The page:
Look. I get it. You read something, it hits you, you're inspired to write about your own experiences. I do that ALL THE TIME. But the good thing, the right thing, the ETHICAL thing to do, is give the other person credit. Mention what you read and how it made you feel. Provide a link back to the person's site. Send a note or email to the author of the original piece, telling them how much you liked it and OMG you moved me to write about my life!

What you shouldn't do is read it, rework it just enough so it's not blatant stealing, and not only post it on your blog but submit it to a bigger site. Putting your name on it, presenting it to the world as something you created? I don't know how people can do that and look at themselves in the mirror. It's like cheating when you play Words With Friends. Yeah, you might win, but did you really?

It's a gray area, this blogging biz. We can make sure we put a blurb on our blogs, telling the world that these are OUR words and YOU can't steal them. But there is no way an idea can be copyrighted, is there? Imagine the red tape we'd have to swim through if one single person owned all the rights to the concept of blogging about any particular subject. It's like a jungle sometimes: it makes me wonder how...oops, sorry. Off on a Grandmaster Flash tangent. We're insane if we think anything we write about is truly original. But...how we write it is original.

When my kids were little and still in diapers, I confessed to a friend that in a crowd I was able to tell, by smell alone, if the source of a stinky odor was one of my little darlings. That's how intimate the relationship between a mother and child can be. The same goes for a writer, and their words. Gross analogy, I know. But it works.

Don't try to pass my shit off as yours. It's not cool, and I can smell it a mile away. A mama knows.

And now, for some comic relief, I will close with George and his quote.


The Girlfriend's Guide To (A Realistic) Divorce

Yes. Yes, I was one of those women who had my babies at the very height of Vicki Iovine's Girlfriend's Guide to Pregnancy and all of the spawn books which followed it. Like, her first book came out when I was swollen with my second child, in 1995. Since I'd already read my one-book-per-year at that point, I didn't read her pregnancy book. The one I chose to read was the insipid What To Expect When You're Expecting, which, by the way, made me feel like a fine failure after I read that "excessive crying rarely lasts beyond the first month. Consult with your pediatrician." Oh, and this one: "Some women find that having an orgasm during sex is difficult during the later months of pregnancy." Because, mother-effing colic, and I was (and still am, if you're into TMI) one of those women who had never, ever had one during sex without major assistance. Add pregnancy hormones, 50 pounds and a fetus to the mix and guess what? A miner's helmet, a sex toy made by Dyson and a randy octopus armed with a barrel of lube wouldn't have helped.

First comes love, then comes marriage, then the baby arrives and nobody comes. Oh wait, that's wrong. What happens next, for some of us, is after the babies show up, so does a younger co-worker or a naughty neighbor lady or an addiction to drugs, booze or online gaming, or some other distraction and then comes...DIVORCE. Mine was due to the co-worker. I was a SAHM to four kids who were 6, 9, 11 and 12 when all the shit hit the fan. No, I didn't see it coming and no, I don't want to hear all the ways I could have prevented it. That ship has sailed, and hopefully nobody noticed that I tampered with their lifeboats.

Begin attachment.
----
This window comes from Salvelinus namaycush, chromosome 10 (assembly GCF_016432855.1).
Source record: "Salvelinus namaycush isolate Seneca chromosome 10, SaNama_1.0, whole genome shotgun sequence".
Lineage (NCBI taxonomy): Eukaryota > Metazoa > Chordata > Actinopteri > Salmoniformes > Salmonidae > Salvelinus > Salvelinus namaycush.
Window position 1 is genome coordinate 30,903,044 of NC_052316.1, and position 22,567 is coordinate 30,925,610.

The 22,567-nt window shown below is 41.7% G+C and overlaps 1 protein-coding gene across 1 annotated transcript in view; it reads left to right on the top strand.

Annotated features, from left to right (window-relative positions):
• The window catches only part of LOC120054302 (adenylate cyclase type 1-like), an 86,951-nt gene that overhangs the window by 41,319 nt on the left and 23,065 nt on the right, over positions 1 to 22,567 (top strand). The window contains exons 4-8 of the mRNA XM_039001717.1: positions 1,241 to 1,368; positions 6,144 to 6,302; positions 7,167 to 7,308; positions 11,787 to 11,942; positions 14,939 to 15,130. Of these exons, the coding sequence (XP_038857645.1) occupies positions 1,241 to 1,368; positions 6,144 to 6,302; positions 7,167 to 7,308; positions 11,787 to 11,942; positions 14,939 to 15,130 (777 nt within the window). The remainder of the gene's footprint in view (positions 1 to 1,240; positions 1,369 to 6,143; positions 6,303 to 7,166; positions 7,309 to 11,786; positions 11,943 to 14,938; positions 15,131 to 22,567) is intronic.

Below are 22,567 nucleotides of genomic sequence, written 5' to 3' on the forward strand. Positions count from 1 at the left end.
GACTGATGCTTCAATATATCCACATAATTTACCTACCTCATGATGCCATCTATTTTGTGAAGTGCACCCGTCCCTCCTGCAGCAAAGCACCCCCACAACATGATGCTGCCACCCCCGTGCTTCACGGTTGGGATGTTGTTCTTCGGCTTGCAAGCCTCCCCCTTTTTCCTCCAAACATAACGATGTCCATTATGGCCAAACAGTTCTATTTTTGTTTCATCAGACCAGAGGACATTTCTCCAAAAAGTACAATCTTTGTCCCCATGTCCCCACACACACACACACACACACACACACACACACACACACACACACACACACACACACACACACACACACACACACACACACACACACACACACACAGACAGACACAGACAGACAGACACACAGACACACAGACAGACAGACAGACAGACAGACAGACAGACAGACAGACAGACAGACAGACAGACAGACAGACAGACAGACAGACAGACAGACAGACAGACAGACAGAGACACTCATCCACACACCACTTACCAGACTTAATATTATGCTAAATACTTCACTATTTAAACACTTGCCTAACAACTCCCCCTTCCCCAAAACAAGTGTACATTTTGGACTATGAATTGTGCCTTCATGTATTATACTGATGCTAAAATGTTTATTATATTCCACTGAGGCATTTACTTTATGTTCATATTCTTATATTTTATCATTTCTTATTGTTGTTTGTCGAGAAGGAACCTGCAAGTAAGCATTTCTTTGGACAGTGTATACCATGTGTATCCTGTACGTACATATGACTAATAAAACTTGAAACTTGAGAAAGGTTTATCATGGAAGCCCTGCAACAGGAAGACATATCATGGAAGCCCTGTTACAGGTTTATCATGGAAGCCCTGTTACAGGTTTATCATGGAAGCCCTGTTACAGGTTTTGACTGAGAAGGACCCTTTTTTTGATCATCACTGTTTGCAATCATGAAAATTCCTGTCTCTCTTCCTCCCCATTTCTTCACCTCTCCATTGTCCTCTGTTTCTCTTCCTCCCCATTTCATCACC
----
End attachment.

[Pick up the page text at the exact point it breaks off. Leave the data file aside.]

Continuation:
So, you can imagine my delight when I discovered that Vicki Iovine was also divorcing! Alas, she didn't write a book about it, which was okay since I'd already devoured my two-books-per-year at the point (you get an extra book after the kids learn how to wipe their own butts). And then, Bravo announced their new scripted series based on Iovine's split. I was in heaven! Finally, a show that would pull the pants down on the divorce beast and show everyone the real nuts and bolts.

One fine weekend, when there were no practices or games or concerts or teenage drama to referee, I shook up a martini, sat down on my dog-hair covered couch and had a Girlfriend's Guide To Divorce marathon.

I laughed, of course, because I was buzzed from the martini, but also because some of it was funny. I crinkled my brow and made a sad face because some of it was sad. But mostly, I shook my head because it was so completely, totally, UNREALISTIC. Yes, I know, the basic premise of divorce is pretty much universal: a marriage ends. And yes, I know, this is Bravo, home of the Real Housewives and Vanderpump Rules and Million Dollar Listing. And yes, I know, this is television.

But come on. Maybe this is how the One Percent divorces. For those of us in the real world? Things go a bit differently. Here are some of the biggest discrepancies:

Girlfriend's Guide Divorce: Her husband is cheating on her. With a hot twenty-something CW actress.